In most movie versions of Dickens’ A Christmas Carol, there is one detail they get horribly wrong. It has to do with the arrival of the various ghosts. You may think you know this by heart: “Expect the first when the bell tolls one, expect the second when the bell tolls two, and expect the third when the bell tolls three,” right? Wrong.
Here are Dickens’ words (which are reflected in only a couple of the film versions): “Expect the first tomorrow, when the bell tolls one. Expect the second on the next night at the same hour. The third upon the next night when the last stroke of twelve has ceased to vibrate.” OK, so three successive days–25 December, 26 December, and 27 December, right? Well, not quite. That would be right, except for this passage from Chapter 3:
Scrooge had observed this change [that the spirit seemed to grow old very quickly], but never spoke of it, until they left a children’s Twelfth Night party, when, looking at the Spirit as they stood together in an open place, he noticed that its hair was grey.
“Are spirits’ lives so short?” asked Scrooge.
“My life upon this globe, is very brief,” replied the Ghost. “It ends to-night [i.e. Twelfth Night: 5 January].”
“To-night!” cried Scrooge.
“To-night at midnight. Hark! The time is drawing near.”
So, from Scrooge’s perspective, he is with the first spirit from 1:00 a.m. Christmas Day until 1:00 a.m. on the Second Day of Christmas (26 December), with the second spirit from 1:00 a.m. on the 26th through midnight of Twelfth Night (5 January), and with the third spirit on Epiphany (6 January). That’s why it makes sense, when Scrooge awakes, to be so confused that it’s Christmas Day. When he says “I haven’t missed it,” it’s because, from his perspective, he was walking with the spirits for the entire 12 Days of Christmas!
Most historians credit Dickens with bringing the celebration of Christmas back to the popular imagination, both in Britain and here in the U.S. Before the publication of A Christmas Carol, Christmas had fallen on hard times as a celebration. A Christmas Carol helped to revive many Christmas traditions from England’s pre-Puritan past. To this day, many of our images of a “perfect” Christmas are decidedly Dickensian: carolers in Victorian garb, a plum pudding with a sprig of holly in it, Noble firs with candles, etc.” Wouldn’t it be nice if we hadn’t left out this detail of Dickens’ classic: the Christmas the spirits encouraged Scrooge to keep was not a one-day affair.
What if …
What if we really were earnest about “keeping Christmas,” as the spirits encouraged Scrooge to do? What if, along with Christmas trees, Christmas puddings, carolers, and all the other “Dickensian” elements, we also revived the custom of Twelfth Night parties? What if we made Epiphany the climax of the Christmas feast and not an almost-forgotten afterthought?
The origin of the Twelve Days of Christmas lies partly in a compromise in the early days of Christianity. Christians in Rome, and others in the Western part of the church, celebrated the Feast of the Incarnation on 25 December as “The Nativity of Our Lord.” In the Eastern Church, the principal feast of the Incarnation was the Theophany (manifestation of God) on 6 January. The Twelve Days of Christmas were a way of bridging this divide. In the West, 6 January came to be known as Epiphany, and the principal focus was the manifestation of Christ to the Gentiles, as illustrated by the arrival of the Magi (Wise Men), who were the first Gentiles to see Christ. Because of the lavish gifts they brought to the Christ Child, Epiphany became the chief gift-giving day of the Christmas season.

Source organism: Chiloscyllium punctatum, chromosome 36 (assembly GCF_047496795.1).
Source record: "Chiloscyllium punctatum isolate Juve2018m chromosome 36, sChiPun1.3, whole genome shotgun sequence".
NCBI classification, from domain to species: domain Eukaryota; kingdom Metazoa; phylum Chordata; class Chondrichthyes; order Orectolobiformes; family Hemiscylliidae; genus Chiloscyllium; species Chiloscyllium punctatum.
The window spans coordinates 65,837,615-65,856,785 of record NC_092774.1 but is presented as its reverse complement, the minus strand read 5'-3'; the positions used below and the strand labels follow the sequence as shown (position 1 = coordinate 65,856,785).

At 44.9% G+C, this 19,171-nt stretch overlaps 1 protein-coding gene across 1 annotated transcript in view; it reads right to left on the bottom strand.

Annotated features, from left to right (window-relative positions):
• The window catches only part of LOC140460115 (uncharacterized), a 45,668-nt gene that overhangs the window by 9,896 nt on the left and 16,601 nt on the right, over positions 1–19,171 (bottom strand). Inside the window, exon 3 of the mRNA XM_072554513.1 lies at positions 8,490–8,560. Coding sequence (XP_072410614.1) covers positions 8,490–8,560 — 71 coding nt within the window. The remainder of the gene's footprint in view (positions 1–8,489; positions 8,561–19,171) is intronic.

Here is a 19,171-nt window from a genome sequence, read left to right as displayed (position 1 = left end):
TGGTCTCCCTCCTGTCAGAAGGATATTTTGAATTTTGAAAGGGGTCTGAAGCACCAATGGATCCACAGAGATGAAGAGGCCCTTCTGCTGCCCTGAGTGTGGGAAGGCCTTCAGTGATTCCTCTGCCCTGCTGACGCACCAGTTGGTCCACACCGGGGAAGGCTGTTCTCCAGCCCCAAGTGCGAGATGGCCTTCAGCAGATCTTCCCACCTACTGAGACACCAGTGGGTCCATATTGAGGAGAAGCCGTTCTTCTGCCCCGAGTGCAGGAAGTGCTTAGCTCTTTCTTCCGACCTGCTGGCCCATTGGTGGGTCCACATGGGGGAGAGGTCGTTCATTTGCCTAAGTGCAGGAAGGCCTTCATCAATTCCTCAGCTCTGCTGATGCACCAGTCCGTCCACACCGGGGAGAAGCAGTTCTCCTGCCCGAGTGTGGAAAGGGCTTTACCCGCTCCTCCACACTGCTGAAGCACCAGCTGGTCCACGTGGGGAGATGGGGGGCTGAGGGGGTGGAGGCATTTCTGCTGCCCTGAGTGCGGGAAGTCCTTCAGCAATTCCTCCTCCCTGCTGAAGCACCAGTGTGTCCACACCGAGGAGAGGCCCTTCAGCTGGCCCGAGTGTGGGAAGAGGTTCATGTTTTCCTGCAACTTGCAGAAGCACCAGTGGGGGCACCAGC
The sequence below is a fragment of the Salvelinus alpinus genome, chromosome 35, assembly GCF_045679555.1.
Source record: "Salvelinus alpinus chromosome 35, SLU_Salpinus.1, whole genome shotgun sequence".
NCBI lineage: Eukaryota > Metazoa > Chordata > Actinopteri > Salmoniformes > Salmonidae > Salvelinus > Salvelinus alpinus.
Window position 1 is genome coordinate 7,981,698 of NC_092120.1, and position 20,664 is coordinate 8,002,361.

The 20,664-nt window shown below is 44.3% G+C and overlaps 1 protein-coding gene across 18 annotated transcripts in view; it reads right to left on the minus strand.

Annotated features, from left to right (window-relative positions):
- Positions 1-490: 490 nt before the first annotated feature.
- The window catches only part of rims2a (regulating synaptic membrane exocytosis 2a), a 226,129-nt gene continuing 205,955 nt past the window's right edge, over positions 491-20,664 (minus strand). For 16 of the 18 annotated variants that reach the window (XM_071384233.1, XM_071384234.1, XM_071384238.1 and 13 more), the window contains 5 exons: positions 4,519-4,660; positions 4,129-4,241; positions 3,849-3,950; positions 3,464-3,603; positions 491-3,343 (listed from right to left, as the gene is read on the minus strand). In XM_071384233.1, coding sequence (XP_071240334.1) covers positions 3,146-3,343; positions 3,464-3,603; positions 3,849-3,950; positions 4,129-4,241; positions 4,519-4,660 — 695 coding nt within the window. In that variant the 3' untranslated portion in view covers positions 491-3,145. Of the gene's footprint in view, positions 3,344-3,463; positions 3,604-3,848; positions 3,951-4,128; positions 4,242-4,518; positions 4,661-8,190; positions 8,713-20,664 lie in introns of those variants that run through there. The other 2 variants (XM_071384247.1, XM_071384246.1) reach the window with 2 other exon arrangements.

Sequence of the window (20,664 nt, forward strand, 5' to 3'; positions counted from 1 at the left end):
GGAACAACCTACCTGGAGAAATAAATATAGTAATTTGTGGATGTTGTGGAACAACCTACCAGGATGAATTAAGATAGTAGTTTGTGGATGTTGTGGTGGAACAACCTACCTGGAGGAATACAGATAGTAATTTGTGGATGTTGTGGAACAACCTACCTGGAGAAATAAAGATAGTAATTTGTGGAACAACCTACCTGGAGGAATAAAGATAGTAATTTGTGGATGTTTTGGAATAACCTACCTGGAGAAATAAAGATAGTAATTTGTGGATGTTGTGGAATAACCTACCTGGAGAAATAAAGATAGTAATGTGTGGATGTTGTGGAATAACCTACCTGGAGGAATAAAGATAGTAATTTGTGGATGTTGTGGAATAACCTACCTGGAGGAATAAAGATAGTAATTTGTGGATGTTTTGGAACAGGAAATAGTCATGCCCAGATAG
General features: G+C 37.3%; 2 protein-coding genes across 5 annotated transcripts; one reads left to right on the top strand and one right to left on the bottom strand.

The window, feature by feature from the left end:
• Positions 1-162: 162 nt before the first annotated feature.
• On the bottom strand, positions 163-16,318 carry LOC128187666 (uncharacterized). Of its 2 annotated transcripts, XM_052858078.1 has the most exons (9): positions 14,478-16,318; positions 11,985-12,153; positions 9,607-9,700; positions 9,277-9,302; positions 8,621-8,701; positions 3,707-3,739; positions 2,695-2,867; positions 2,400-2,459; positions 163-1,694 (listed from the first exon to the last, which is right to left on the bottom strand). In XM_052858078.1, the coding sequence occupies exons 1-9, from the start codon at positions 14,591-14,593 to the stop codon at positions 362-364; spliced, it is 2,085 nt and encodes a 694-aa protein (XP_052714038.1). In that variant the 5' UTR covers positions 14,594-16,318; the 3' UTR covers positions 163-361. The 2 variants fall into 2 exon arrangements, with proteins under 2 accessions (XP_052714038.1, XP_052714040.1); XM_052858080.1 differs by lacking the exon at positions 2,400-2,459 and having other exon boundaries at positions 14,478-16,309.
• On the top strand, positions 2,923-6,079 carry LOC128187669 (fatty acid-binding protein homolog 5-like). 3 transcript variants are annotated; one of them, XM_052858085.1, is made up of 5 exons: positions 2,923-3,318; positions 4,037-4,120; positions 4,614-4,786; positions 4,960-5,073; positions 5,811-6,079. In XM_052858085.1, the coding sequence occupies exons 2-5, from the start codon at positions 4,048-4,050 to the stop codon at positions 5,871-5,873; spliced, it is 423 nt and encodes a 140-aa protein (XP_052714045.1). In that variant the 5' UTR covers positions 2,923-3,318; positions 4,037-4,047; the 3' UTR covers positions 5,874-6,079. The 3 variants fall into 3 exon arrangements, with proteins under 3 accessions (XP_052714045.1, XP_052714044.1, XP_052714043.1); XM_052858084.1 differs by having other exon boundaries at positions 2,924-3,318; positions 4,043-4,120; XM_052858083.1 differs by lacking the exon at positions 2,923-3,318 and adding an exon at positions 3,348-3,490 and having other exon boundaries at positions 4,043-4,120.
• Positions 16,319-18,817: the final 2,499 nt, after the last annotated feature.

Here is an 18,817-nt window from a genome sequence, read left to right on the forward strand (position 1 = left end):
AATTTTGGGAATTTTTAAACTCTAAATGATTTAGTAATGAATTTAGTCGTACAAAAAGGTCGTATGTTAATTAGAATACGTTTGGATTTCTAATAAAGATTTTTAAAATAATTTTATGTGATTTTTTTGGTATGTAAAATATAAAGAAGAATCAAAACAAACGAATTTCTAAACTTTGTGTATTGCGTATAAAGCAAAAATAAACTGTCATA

What if …
What if we spread Christmas evenly across the season, from December 25 through Epiphany? What if we held parties or feasts on Twelfth Night (Epiphany Eve) that were reminiscent of wedding feasts (as Epiphany celebrations used to be), since the Bridegroom has arrived? What if we didn’t try to crowd Christmas Eve/Day church services, stockings, presents under the tree, family games, and Christmas Dinner all into Christmas Eve/Day? What if Christians took a cue from the Jewish community and did Christmas like they do Chanukah? I’m not talking about spending 12 times as much money on Christmas. What if we spent the same (or even less) on Christmas, but just spread it out over 12 days, making more room for celebrating the events and results of the Redemption Story rather than just the trappings of its celebration?
Suggestions (and I’m just thinking out loud now): what if Christmas Eve meant church, and that’s pretty much it. What if on Christmas morning, Santa had filled the stockings, and that’s all he leaves? (Some do stockings on St. Nicholas Day: 6 December, I realize.) Then Christmas Dinner could be a bigger focus, and consequent time around the table with family and friends. Gifts from Santa (if you “do” Santa) could be opened Christmas Night, gifts from parents to children (and children to parents) on the night of the 26th, gifts from siblings to one another the night of the 27th, gifts from grandparents to grandchildren (and vice versa) on the 28th, etc. At each point, as families gather around the hearth and/or tree on each night of Christmas, the significance of each day could be shared (for example, St. Stephen on the 26th, Holy Innocents on the 28th, etc.). Each night would not have to be a gift-giving night. Days could and should be set aside, during Christmastide, for serving others: taking food to elderly and/or sick people in your church and neighborhood, taking special foods to homeless shelters or soup kitchens, etc. When I was young, my mother always liked to take bags of oranges to the Jimmie Hale Mission in Birmingham for Christmas so the men who ate there could have fresh fruit.
Does your family or church have any special traditions for celebrating the Twelve Days of Christmas and Epiphany? Any things you want to try next year?